IRELAND | AUSTIN TEXAS
An Irish singer-songwriter, Pat Byrne has come a long way since his first deal with Universal. In late 2017, Byrne migrated to Austin, Texas. Immersed in the Texas music scene, Pat penned several new songs and released the "Rituals" LP in October 2018. In 2019, Pat took the US by storm, with breakout performances at the 30A Festival, SXSW, Kerrville Folk Festival and the Americana Festival.
“The raspy melodic soul of Byrne’s voice recalls the emotional spells the late Austin troubadour Jimmy LaFave used to cast, though Byrne’s songwriting bears a distinctive Irish stamp. He’s more contemporary than strict traditionalists, putting him more in the league of Glen Hansard or Luka Bloom.” - Peter Blackstock, The Austin American Statesman
A sophomore LP out in mid-2020, has an edgier feel underscoring emotional depth and greater confidence.
Jeff Plankenhorn, singer-songwriter and all things strings multi-instrumentalist, began his career as a boy soprano in Ohio. After studying music theory and composition at University of Michigan, Texas beckoned when Ray Wylie Hubbard enticed Jeff to join his band. Slide guitar virtuoso, Jeff spent his early career backing the likes of Hubbard and Joe Ely. His patented lap slide guitar, “The Plank”, netted him Austin Music Awards 2017 “Best Miscellaneous Instrument”.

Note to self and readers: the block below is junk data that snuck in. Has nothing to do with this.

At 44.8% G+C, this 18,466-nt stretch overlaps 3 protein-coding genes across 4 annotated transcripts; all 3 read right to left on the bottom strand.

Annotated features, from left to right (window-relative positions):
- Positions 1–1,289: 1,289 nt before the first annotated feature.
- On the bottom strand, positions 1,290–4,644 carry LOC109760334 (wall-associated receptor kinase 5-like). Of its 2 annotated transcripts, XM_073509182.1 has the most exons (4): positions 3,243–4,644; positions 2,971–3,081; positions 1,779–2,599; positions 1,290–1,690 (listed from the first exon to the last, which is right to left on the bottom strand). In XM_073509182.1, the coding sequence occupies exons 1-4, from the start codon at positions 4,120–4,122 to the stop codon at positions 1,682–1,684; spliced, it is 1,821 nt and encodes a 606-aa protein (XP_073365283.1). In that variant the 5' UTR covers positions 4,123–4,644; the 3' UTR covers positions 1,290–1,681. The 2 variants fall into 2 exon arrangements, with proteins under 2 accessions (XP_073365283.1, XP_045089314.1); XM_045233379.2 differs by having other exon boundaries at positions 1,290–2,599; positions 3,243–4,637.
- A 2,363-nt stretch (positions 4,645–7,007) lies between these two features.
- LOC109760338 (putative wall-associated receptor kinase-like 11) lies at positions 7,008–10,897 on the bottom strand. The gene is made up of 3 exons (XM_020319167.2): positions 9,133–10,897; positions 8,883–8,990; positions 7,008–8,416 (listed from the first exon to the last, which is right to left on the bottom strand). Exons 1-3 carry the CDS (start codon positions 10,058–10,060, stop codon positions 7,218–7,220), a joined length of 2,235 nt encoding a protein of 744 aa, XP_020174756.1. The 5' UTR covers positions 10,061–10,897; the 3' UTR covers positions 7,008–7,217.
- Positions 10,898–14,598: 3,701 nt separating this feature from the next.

Jeff’s larger-than-life presence on stage fuses his host of talents into a powerful whole. His latest release, Sleeping Dogs, merges styles effortlessly, juxtaposing sweet-hearted anthems like “Love is Love” against ominous, weathered tunes like “Tooth & Nail”. Collaborations with Americana royalty, including “Holy Lighting” featuring a duet with Patty Griffin, are also standouts. Tying it all together is a big-heartedness that speaks to a worldly approach to Americana music.
From the rich traditions of Tejano Music of South Texas to the 70’s folk and harmony rich rock and roll in his parent’s collection, music was the heartbeat of Coba’s family life early on. One of his earliest musical memories is being in the studio while his mom worked on her own recordings and church choir every Sunday morning. She was, as he describes, the “Spanish Carole King,” and her example and encouragement coupled with his Dad’s James Taylor, Townes Van Zandt and Santana cassettes he’d borrow left a mark. “It would be weird NOT to be a musician,” Coba says.
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